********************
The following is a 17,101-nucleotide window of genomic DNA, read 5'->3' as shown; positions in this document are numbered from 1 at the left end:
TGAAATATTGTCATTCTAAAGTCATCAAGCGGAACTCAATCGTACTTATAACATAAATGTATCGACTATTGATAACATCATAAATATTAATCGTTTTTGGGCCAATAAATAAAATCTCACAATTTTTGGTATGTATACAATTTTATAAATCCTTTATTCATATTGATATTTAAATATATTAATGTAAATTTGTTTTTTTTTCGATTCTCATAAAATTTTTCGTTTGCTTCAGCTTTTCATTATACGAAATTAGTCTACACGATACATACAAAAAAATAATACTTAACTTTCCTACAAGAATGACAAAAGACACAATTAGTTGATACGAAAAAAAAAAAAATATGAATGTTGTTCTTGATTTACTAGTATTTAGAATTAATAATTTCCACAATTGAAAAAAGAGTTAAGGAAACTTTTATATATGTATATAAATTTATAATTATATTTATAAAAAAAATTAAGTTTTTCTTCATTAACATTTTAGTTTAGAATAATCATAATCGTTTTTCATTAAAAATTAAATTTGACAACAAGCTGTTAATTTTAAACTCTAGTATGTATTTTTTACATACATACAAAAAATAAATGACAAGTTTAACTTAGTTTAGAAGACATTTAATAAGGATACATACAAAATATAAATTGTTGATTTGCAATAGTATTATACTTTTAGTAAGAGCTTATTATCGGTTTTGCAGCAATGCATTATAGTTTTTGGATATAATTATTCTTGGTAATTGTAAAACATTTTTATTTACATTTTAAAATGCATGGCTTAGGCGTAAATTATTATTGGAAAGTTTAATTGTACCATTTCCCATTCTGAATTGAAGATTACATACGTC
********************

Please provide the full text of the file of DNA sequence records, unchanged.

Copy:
The following is a 17,101-nucleotide window of genomic DNA, read 5'->3' as shown; positions in this document are numbered from 1 at the left end:
TGAAATATTGTCATTCTAAAGTCATCAAGCGGAACTCAATCGTACTTATAACATAAATGTATCGACTATTGATAACATCATAAATATTAATCGTTTTTGGGCCAATAAATAAAATCTCACAATTTTTGGTATGTATACAATTTTATAAATCCTTTATTCATATTGATATTTAAATATATTAATGTAAATTTGTTTTTTTTTCGATTCTCATAAAATTTTTCGTTTGCTTCAGCTTTTCATTATACGAAATTAGTCTACACGATACATACAAAAAAATAATACTTAACTTTCCTACAAGAATGACAAAAGACACAATTAGTTGATACGAAAAAAAAAAAAATATGAATGTTGTTCTTGATTTACTAGTATTTAGAATTAATAATTTCCACAATTGAAAAAAGAGTTAAGGAAACTTTTATATATGTATATAAATTTATAATTATATTTATAAAAAAAATTAAGTTTTTCTTCATTAACATTTTAGTTTAGAATAATCATAATCGTTTTTCATTAAAAATTAAATTTGACAACAAGCTGTTAATTTTAAACTCTAGTATGTATTTTTTACATACATACAAAAAATAAATGACAAGTTTAACTTAGTTTAGAAGACATTTAATAAGGATACATACAAAATATAAATTGTTGATTTGCAATAGTATTATACTTTTAGTAAGAGCTTATTATCGGTTTTGCAGCAATGCATTATAGTTTTTGGATATAATTATTCTTGGTAATTGTAAAACATTTTTATTTACATTTTAAAATGCATGGCTTAGGCGTAAATTATTATTGGAAAGTTTAATTGTACCATTTCCCATTCTGAATTGAAGATTACATACGTC